Witness the impossible: 'The Illusionists' proves to be magical

unnamedBy Alyssa Duetsch
Broadcast Editor 
When my parents told me they were taking my siblings and I to a magic show downtown I immediately presumed I would be seeing the bunny in a hat trick and slight of hand card tricks.
I was happily surprised.
The magicians knew my presumptions and put on a show that forever changed my idea of magic. The Illusionists, “Witness the Impossible,” is a Broadway in Chicago show that made me believe real magic was the only possible solution for some of these performers.
The Illusionists are a group of seven magicians from all over the world with different areas of expertise. For example, Andrew Basso, known as the Escapologist, is Italy’s star escape artist and Yu Ho-Jin, called the Manipulator, was named Magician of the Year in 2014 by the Academy of Magical arts. This South Korean also won first place in the manipulation category and was the Grand Prix Winner in stage magic at Federation Internationale des Societes Magiques World Championships of Magic, all at the age of nineteen.
Some of the illusionists talked while performing, providing laughs for any age in the audience while others were completely silent but left the audience captivated, such as the Warrior, Aaron Crow. Each magician was different from the next but they came together to create an amazing show that highlighted each of their talents yet unified their abilities to show what they believed magic to be.
Humor is an important aspect of any live show to keep the audience intrigued and the Illusionists went above and beyond. The Trickster, Jeff Hobson, made more jokes than magic tricks but I do not think anyone in the audience was disappointed. However, sitting next to my sister, a 6th grader, helped me to realize that many of the jokes I thought hilarious went right over other peoples’ heads.
These jokes may have been inappropriate, but the Trickster crossed the line and came back so fast that the youngsters in the crowd did not have time to process what was said before the next trick was being laid out. If you enjoy raunchy humor and even if you don’t, the Trickster will leave you laughing.
Along with humor, another major aspect of this show was audience participation. Not like ‘raise your hand to answer the question’ participation but more like ‘a strange magical man is going to pull you out of your seat, drag you on stage, and use you to show his magic abilities to the audience along with embarass you’ type of participation.
If you like that, you might get lucky and be selected to be a magical guinea pig. However, if you’re like me, you will slide down your seat to try to make yourself seem as small as humanly possible. Now, the magicians know that and will still pull you up on stage. Fortunately, they passed me by numerous times so I sat back and experienced second hand embarrassment for the participators.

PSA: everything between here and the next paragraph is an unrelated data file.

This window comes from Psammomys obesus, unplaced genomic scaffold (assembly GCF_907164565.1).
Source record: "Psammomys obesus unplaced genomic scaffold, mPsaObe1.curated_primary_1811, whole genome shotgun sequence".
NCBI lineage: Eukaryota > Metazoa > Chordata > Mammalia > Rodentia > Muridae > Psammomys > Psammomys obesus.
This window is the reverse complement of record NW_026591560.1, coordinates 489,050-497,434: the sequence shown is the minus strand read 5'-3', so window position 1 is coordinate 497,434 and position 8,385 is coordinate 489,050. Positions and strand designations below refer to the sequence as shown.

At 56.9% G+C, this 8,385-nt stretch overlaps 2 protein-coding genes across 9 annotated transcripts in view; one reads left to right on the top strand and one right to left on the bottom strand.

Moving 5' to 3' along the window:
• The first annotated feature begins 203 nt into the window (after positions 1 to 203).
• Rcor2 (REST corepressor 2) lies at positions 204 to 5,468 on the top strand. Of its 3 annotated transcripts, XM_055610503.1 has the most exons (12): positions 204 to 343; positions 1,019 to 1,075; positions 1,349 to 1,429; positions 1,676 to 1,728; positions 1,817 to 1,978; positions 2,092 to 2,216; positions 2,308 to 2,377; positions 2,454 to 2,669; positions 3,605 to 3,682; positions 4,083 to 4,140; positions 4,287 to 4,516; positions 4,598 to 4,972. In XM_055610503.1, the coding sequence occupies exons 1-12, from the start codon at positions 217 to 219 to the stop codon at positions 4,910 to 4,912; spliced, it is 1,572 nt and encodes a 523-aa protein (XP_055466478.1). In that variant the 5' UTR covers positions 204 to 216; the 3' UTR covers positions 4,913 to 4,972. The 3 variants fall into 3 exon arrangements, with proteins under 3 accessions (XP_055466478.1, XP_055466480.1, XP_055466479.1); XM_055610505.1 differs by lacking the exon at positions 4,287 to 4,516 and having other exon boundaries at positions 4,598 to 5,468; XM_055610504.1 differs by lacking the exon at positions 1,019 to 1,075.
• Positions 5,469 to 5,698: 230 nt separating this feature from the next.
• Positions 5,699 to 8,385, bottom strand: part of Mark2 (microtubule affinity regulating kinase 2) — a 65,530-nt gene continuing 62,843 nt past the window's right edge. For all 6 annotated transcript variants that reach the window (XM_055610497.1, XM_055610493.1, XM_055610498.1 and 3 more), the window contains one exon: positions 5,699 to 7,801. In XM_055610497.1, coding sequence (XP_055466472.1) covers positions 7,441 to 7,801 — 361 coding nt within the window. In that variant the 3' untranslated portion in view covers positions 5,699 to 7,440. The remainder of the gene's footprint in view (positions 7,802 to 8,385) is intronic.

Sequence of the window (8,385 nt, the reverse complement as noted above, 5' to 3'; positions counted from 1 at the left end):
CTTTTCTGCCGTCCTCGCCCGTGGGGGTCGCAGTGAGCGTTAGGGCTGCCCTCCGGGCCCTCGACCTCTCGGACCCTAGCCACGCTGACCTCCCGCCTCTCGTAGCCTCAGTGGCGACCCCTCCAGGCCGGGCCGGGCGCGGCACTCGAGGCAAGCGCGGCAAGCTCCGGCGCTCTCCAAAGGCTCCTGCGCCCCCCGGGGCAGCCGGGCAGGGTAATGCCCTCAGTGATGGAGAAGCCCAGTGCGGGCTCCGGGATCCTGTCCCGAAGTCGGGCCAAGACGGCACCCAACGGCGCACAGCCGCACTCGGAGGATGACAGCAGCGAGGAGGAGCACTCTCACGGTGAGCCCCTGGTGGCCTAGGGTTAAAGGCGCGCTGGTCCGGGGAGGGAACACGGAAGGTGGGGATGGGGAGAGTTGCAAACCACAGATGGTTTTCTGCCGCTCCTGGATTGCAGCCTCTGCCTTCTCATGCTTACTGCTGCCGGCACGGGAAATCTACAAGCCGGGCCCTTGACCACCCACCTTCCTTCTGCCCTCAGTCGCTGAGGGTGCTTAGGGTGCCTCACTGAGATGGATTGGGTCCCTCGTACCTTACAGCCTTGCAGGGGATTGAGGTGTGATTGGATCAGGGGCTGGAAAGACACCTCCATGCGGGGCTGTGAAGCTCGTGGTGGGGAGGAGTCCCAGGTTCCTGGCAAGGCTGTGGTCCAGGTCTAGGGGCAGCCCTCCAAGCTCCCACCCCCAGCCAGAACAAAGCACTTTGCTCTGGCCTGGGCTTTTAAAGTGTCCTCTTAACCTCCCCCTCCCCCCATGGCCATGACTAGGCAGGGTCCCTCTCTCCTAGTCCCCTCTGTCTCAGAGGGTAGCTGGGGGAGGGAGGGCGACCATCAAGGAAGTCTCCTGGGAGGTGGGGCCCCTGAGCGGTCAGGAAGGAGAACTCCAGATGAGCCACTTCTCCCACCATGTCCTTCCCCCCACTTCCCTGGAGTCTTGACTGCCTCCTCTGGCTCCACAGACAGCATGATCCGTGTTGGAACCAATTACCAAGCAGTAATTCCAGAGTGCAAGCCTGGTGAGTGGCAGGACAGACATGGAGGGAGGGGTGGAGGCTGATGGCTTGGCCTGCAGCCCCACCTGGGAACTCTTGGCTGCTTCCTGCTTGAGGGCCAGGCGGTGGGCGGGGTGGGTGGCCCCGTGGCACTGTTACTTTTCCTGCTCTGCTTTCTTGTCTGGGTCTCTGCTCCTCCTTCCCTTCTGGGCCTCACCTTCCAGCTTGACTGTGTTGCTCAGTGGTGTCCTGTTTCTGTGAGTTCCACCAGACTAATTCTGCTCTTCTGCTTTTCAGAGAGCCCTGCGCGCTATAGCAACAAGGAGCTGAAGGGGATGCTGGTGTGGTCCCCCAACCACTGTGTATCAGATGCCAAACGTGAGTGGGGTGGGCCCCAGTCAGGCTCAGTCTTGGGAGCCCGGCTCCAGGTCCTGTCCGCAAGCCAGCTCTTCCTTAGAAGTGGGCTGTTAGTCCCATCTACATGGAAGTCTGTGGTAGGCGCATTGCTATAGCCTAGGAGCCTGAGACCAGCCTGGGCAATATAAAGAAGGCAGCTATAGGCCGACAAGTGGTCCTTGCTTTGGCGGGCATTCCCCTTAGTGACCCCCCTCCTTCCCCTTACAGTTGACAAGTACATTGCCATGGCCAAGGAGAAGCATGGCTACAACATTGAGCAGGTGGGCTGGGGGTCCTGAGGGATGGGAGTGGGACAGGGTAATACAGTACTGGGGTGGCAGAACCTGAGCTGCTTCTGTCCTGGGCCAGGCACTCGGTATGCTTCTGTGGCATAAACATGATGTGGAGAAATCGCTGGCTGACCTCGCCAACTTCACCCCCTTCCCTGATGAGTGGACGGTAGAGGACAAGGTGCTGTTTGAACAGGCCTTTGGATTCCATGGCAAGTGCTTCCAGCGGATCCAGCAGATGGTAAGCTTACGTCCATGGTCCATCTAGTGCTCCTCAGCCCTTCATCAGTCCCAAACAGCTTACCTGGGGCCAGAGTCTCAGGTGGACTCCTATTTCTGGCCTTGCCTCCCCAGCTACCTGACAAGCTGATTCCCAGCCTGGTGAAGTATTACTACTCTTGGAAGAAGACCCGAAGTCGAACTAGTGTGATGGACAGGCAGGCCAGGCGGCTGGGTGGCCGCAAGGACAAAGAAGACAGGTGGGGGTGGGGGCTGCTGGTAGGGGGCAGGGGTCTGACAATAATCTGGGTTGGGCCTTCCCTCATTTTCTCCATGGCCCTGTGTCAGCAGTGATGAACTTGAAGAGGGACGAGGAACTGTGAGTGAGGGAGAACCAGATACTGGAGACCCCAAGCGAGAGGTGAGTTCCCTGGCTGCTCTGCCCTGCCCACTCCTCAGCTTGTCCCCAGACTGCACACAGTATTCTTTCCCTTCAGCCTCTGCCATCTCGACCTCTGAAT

When dealing with different audience members, the magicians had to play along and use each participant’s personality to benefit the show. The Anti Conjuror, Dan Sperry (who happens to be one of the top 10 most Googled people), selected a mother from the audience who happened to a kindergarten teacher. He used this information about her to make his act, a form of Russian Roulette, even more interesting. The Futurist, Adam Trent, dealt with a sassy five and a half year old girl (an age she specified more than necessary). Every trick or comment the audience participants threw at the magicians, they successfully used to make their show even better than it was. The performing and improvisational skills these already talented magicians possessed truly wowed me.
Another ‘wow’ factor of the show was the back up dancing. Kevin James, the Inventor, had his own laboratory on stage that was used to create and/or disassemble humans. Obviously, he could not do this alone so he had a few assistants who doubled as dancers. These dancers appeared at the beginning and the end of the show as well as in the lab. This was one aspect of the show that I did not entirely appreciate. In my opinion, they did not do too much to benefit the show. However, they presented the Vegas-style feature of the performance that I’m sure would have been appreciated where it belongs.
The magic tricks and every other aspect in the show were mind blowing and I could not do justice explaining them. You’ll just have to go witness the impossible for yourself.
For more information on the many illusionists, videos, and tour tickets visit this website: